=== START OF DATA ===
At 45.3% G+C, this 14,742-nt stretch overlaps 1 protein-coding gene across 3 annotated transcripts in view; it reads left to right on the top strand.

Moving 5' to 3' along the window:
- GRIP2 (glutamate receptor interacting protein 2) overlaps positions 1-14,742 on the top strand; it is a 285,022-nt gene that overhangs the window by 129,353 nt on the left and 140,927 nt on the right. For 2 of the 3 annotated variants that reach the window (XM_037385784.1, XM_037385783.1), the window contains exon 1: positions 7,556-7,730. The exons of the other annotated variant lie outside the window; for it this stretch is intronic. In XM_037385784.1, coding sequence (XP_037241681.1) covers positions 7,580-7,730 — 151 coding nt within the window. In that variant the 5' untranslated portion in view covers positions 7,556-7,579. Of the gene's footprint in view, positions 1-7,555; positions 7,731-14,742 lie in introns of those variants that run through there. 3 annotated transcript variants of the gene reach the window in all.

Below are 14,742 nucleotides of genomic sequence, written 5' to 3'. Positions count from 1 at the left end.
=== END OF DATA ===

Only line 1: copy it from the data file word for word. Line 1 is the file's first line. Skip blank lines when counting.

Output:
At 45.3% G+C, this 14,742-nt stretch overlaps 1 protein-coding gene across 3 annotated transcripts in view; it reads left to right on the top strand.